The King’s Answer to the Commons’ Address.] To the said Address his Majesty returned the following Answer:
“ Gentlemen ;
“I return you my hearty thanks for this dutiful Address.—The affectionate part you take in the happy recovery of the Queen, and the increase of my family, is highly acceptable to me.— The steady and zealous support of my faithful Commons, will, I trust in God, enable me to put an end to this unhappy rebellion. Whatever strength you shall place in my hands, shall be em...” only for the good of my people, and the welfare of my kingdoms; and be assured, that I wish for success in this great national cause for no other purpose but that it may enable me to restore peace and happiness to all my subjects.”
Debate in the Commons on the Navy Estimates.] Nov. 26. In the Committee of Supply,
Mr. Buller moved, that 60,000 men be employed for the sea service, for the year 1778, including 11,829 marines. The number of ships of war to be employed was 263. In the Mediterranean two 4th rates, two 6th rates, two sloops, and 1,200 seaInen- o
The Attorney General here said, it would be very improper to let our enemies know our particular weakness or strength; that if a rupture should happen, it would disclose our whole plan of military enterprize; and would instruct our enemies, if they entertained any hostile intentions, to assail us in the weakest part. So many vessels, of so many guns and so many men, stationed here; and so many more there; what was that, but plainly pointing out the very secrets which are of most importance, and constitute the very soul of military enterprize 2
§. Barré complained that the House should be called upon to vote a supply so great, without official information, respecting the present strength of the navy. He thought parliament had a right to know, as well what they were voting for, as that they were voting. The gentleman was proceeding to satisfy the House; but was stopped just as he had informed the committee that we had 263 ships and vessels of war. The learned gentleman was partly right, if he dreaded any information coming out which might be injurious to the nation; not but he was justified in having the question answered in the very terms the hon, gentleman in office seemed ready and willing to do. He was authorised to say, such a procedure was contrary to the usage of parliament; and trusted, however compliant the House was upon every matter relative to the American war, it would never endure such a refusal, without properly animadverting upon it. He observed, that the very same gentleman, who was now interrupted in his detail, had uniformly heretofore given it, whenever desired; and he remembered that king William, with a magnanimity that does his memory honour, in one of his speeches to that House, speaking of a naval expedition to the coast of France, which miscarried, so far from concealing his intentions, promised that he would make a similar attempt the very next year.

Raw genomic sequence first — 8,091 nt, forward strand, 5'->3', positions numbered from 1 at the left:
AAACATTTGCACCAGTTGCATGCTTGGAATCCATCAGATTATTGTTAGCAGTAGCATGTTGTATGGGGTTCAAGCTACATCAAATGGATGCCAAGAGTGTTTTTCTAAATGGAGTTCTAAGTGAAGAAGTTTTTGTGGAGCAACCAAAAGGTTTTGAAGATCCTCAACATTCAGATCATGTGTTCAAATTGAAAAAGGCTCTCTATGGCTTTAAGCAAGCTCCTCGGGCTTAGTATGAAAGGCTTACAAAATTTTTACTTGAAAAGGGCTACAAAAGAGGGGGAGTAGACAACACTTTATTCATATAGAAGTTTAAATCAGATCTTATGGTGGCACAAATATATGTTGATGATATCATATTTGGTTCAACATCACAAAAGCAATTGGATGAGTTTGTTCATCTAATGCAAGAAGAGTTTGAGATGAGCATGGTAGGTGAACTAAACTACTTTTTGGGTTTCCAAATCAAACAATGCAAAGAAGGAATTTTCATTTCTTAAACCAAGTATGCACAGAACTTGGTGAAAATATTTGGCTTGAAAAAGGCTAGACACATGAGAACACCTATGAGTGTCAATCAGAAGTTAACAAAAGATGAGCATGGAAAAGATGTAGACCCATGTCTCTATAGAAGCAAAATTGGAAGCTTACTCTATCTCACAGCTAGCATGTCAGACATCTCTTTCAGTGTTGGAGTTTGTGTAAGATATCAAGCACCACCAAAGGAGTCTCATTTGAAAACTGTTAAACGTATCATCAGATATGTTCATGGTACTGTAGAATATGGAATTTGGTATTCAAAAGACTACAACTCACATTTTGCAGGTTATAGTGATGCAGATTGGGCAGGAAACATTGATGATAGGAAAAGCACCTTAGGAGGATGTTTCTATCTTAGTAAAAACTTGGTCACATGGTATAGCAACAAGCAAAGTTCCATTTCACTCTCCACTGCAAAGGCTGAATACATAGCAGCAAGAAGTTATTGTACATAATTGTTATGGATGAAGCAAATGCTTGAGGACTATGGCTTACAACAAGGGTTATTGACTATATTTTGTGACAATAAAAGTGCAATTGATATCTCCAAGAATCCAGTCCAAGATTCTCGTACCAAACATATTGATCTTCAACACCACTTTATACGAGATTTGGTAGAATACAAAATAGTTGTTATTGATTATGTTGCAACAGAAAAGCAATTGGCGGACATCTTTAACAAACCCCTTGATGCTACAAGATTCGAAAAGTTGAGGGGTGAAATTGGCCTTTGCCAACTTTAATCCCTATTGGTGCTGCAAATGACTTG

The Attorney General said there might be policy in that; that he did not wish to hold back any information, consistent with the safety of the motion. He acknowledged his own ignorance of such affairs,